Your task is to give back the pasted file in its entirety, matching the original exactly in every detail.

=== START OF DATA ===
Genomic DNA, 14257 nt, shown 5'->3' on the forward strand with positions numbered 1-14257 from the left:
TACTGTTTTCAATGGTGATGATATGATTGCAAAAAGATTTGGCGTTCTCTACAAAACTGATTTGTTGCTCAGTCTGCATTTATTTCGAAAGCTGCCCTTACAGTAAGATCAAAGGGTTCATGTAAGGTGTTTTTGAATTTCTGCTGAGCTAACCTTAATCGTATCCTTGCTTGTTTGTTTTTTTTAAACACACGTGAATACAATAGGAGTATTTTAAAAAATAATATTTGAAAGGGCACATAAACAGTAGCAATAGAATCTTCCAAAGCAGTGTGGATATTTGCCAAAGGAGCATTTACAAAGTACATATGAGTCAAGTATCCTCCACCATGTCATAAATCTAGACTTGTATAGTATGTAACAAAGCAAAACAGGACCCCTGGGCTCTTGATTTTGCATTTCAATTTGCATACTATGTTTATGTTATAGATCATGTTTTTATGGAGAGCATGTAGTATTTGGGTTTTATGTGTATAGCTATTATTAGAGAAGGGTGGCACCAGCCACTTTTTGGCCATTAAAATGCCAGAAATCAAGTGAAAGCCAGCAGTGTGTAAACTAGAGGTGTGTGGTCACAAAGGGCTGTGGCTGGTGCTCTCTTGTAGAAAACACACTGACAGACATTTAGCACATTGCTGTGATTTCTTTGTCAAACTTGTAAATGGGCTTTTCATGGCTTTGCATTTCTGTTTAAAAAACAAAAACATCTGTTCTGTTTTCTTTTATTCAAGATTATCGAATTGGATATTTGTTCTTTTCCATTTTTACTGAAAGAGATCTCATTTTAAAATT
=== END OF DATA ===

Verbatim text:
Genomic DNA, 14257 nt, shown 5'->3' on the forward strand with positions numbered 1-14257 from the left:
TACTGTTTTCAATGGTGATGATATGATTGCAAAAAGATTTGGCGTTCTCTACAAAACTGATTTGTTGCTCAGTCTGCATTTATTTCGAAAGCTGCCCTTACAGTAAGATCAAAGGGTTCATGTAAGGTGTTTTTGAATTTCTGCTGAGCTAACCTTAATCGTATCCTTGCTTGTTTGTTTTTTTTAAACACACGTGAATACAATAGGAGTATTTTAAAAAATAATATTTGAAAGGGCACATAAACAGTAGCAATAGAATCTTCCAAAGCAGTGTGGATATTTGCCAAAGGAGCATTTACAAAGTACATATGAGTCAAGTATCCTCCACCATGTCATAAATCTAGACTTGTATAGTATGTAACAAAGCAAAACAGGACCCCTGGGCTCTTGATTTTGCATTTCAATTTGCATACTATGTTTATGTTATAGATCATGTTTTTATGGAGAGCATGTAGTATTTGGGTTTTATGTGTATAGCTATTATTAGAGAAGGGTGGCACCAGCCACTTTTTGGCCATTAAAATGCCAGAAATCAAGTGAAAGCCAGCAGTGTGTAAACTAGAGGTGTGTGGTCACAAAGGGCTGTGGCTGGTGCTCTCTTGTAGAAAACACACTGACAGACATTTAGCACATTGCTGTGATTTCTTTGTCAAACTTGTAAATGGGCTTTTCATGGCTTTGCATTTCTGTTTAAAAAACAAAAACATCTGTTCTGTTTTCTTTTATTCAAGATTATCGAATTGGATATTTGTTCTTTTCCATTTTTACTGAAAGAGATCTCATTTTAAAATT